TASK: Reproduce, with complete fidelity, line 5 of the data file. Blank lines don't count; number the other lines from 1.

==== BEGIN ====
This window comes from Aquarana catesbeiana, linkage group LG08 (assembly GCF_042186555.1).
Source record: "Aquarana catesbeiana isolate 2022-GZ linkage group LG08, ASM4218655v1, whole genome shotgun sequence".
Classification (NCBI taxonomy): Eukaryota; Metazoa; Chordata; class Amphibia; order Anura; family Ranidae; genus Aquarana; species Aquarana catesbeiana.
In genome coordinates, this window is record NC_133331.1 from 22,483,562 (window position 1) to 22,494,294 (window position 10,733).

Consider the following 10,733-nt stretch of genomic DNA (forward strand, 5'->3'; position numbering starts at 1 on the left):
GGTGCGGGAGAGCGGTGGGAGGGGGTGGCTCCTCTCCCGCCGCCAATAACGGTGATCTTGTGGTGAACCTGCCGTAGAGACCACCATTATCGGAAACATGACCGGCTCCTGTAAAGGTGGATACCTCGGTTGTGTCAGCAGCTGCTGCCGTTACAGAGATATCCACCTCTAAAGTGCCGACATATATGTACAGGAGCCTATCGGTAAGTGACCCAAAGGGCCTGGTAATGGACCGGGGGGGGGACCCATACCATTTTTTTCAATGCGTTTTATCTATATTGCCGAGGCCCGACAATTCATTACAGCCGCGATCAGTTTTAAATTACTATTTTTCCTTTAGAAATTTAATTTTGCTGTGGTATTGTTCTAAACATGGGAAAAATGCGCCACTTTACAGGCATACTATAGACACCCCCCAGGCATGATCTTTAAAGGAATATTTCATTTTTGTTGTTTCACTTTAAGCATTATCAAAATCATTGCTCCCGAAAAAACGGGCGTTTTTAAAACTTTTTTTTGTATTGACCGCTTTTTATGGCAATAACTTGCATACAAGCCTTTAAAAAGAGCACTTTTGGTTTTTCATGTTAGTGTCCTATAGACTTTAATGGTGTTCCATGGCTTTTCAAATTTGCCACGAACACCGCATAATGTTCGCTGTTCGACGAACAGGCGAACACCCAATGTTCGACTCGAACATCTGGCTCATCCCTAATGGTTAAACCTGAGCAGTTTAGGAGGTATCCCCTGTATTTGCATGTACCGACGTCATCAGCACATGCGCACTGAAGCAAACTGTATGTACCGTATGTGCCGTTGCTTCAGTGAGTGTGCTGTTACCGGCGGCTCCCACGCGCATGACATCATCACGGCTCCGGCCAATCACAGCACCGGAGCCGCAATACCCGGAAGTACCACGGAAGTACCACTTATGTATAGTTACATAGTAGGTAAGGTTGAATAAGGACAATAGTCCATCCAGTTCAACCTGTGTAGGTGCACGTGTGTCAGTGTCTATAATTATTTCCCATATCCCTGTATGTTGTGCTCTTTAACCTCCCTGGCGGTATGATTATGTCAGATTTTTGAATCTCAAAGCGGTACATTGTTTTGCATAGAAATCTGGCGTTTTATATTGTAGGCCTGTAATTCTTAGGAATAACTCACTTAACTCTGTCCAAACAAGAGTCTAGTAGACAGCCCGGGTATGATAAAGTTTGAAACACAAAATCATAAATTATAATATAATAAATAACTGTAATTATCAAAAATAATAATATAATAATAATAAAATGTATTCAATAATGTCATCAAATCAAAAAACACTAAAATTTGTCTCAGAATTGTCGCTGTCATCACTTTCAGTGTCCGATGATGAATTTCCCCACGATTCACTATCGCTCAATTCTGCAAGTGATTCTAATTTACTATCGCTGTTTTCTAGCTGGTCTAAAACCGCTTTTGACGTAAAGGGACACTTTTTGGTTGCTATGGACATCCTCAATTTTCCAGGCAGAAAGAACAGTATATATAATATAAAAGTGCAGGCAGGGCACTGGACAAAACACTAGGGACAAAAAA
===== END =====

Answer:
Consider the following 10,733-nt stretch of genomic DNA (forward strand, 5'->3'; position numbering starts at 1 on the left):